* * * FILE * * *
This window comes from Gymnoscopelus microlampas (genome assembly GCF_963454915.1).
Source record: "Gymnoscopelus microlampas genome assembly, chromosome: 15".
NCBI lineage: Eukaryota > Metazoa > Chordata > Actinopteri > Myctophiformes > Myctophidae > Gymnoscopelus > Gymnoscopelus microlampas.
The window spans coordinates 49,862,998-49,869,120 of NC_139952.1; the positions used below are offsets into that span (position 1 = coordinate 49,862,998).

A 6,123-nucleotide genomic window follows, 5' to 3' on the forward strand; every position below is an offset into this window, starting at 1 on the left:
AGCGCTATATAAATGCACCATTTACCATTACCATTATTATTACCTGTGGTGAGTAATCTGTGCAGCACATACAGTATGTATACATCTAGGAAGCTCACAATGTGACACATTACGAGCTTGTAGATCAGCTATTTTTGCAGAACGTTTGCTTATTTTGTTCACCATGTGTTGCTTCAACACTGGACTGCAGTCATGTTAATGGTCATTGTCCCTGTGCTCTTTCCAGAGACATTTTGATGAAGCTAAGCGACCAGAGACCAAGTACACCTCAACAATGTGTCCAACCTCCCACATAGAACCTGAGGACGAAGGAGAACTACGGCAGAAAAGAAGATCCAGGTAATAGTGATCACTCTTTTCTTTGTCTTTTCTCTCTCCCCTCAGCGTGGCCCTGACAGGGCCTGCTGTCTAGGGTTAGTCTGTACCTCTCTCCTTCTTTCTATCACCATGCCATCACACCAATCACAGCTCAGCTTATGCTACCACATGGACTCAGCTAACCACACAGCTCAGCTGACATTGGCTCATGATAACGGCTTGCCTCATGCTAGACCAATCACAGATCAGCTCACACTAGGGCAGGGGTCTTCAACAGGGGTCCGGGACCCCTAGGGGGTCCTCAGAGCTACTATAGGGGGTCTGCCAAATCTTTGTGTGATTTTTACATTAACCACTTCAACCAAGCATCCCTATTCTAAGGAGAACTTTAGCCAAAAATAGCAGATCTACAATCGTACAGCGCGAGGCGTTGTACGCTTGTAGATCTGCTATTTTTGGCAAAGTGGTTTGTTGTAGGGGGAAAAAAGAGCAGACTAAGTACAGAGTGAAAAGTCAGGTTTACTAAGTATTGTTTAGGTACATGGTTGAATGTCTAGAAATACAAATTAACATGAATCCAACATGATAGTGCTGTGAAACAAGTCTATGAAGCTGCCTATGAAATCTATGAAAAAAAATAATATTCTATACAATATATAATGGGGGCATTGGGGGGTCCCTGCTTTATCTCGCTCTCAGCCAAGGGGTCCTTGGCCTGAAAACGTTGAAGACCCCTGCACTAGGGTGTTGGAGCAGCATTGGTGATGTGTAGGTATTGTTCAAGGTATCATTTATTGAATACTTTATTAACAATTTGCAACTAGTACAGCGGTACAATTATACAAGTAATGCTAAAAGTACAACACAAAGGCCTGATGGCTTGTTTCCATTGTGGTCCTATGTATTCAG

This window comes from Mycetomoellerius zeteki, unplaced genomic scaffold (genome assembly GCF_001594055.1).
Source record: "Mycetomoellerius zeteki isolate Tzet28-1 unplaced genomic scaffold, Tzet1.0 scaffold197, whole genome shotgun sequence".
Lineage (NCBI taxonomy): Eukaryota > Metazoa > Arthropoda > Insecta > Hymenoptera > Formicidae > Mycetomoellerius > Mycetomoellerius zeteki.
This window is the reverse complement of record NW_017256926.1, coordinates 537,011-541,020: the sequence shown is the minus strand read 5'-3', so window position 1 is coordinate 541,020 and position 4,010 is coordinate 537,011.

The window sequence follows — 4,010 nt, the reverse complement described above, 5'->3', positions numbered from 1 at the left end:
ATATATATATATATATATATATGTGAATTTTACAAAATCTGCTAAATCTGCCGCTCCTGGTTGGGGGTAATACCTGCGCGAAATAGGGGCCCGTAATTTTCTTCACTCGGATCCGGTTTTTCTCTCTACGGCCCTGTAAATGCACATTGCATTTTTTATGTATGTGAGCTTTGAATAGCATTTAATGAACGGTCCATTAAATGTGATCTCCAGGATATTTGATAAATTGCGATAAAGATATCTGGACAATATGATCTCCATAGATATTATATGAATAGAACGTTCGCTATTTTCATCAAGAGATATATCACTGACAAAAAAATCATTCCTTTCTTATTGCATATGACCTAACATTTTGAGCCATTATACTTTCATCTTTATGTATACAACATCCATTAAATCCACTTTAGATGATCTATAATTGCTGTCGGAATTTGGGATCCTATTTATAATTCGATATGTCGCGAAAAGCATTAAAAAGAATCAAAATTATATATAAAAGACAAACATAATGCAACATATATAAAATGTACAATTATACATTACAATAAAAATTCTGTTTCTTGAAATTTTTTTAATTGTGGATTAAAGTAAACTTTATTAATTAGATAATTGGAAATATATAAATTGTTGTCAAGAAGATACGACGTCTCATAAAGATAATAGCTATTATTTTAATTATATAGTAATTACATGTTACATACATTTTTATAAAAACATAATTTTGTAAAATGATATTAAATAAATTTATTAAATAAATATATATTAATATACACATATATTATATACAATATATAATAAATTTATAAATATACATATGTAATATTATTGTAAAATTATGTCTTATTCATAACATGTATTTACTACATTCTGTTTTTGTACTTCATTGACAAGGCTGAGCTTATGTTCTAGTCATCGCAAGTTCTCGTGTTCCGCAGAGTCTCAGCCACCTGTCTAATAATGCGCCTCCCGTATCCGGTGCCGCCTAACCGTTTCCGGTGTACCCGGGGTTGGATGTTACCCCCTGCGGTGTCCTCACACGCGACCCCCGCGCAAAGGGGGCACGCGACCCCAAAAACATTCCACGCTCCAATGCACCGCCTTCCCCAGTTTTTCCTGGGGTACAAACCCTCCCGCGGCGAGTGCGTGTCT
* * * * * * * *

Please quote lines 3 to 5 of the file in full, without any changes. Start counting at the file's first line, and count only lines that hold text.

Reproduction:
NCBI lineage: Eukaryota > Metazoa > Chordata > Actinopteri > Myctophiformes > Myctophidae > Gymnoscopelus > Gymnoscopelus microlampas.
The window spans coordinates 49,862,998-49,869,120 of NC_139952.1; the positions used below are offsets into that span (position 1 = coordinate 49,862,998).

A 6,123-nucleotide genomic window follows, 5' to 3' on the forward strand; every position below is an offset into this window, starting at 1 on the left: